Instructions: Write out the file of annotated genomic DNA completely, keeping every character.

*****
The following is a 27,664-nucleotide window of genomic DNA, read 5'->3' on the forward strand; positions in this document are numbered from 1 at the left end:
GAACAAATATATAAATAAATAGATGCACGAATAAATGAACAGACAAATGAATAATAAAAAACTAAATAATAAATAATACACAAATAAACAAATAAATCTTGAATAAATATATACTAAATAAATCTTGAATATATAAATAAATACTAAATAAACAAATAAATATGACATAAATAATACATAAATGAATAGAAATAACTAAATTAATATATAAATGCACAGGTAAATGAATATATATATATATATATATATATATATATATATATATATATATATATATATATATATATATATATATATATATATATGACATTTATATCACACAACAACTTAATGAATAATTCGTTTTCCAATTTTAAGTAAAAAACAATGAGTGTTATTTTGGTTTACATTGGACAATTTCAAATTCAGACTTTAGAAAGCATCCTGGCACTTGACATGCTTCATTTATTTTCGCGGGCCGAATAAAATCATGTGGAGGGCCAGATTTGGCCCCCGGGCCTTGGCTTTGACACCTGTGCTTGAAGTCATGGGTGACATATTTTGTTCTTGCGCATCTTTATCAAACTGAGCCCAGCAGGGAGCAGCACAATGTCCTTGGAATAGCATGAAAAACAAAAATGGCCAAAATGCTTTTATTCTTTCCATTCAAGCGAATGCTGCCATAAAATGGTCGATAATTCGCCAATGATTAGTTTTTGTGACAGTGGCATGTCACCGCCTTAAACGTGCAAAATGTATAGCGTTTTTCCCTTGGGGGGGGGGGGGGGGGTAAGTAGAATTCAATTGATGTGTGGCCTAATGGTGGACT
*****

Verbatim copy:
The following is a 27,664-nucleotide window of genomic DNA, read 5'->3' on the forward strand; positions in this document are numbered from 1 at the left end:
GAACAAATATATAAATAAATAGATGCACGAATAAATGAACAGACAAATGAATAATAAAAAACTAAATAATAAATAATACACAAATAAACAAATAAATCTTGAATAAATATATACTAAATAAATCTTGAATATATAAATAAATACTAAATAAACAAATAAATATGACATAAATAATACATAAATGAATAGAAATAACTAAATTAATATATAAATGCACAGGTAAATGAATATATATATATATATATATATATATATATATATATATATATATATATATATATATATATATATATATATATATATATGACATTTATATCACACAACAACTTAATGAATAATTCGTTTTCCAATTTTAAGTAAAAAACAATGAGTGTTATTTTGGTTTACATTGGACAATTTCAAATTCAGACTTTAGAAAGCATCCTGGCACTTGACATGCTTCATTTATTTTCGCGGGCCGAATAAAATCATGTGGAGGGCCAGATTTGGCCCCCGGGCCTTGGCTTTGACACCTGTGCTTGAAGTCATGGGTGACATATTTTGTTCTTGCGCATCTTTATCAAACTGAGCCCAGCAGGGAGCAGCACAATGTCCTTGGAATAGCATGAAAAACAAAAATGGCCAAAATGCTTTTATTCTTTCCATTCAAGCGAATGCTGCCATAAAATGGTCGATAATTCGCCAATGATTAGTTTTTGTGACAGTGGCATGTCACCGCCTTAAACGTGCAAAATGTATAGCGTTTTTCCCTTGGGGGGGGGGGGGGGGGTAAGTAGAATTCAATTGATGTGTGGCCTAATGGTGGACT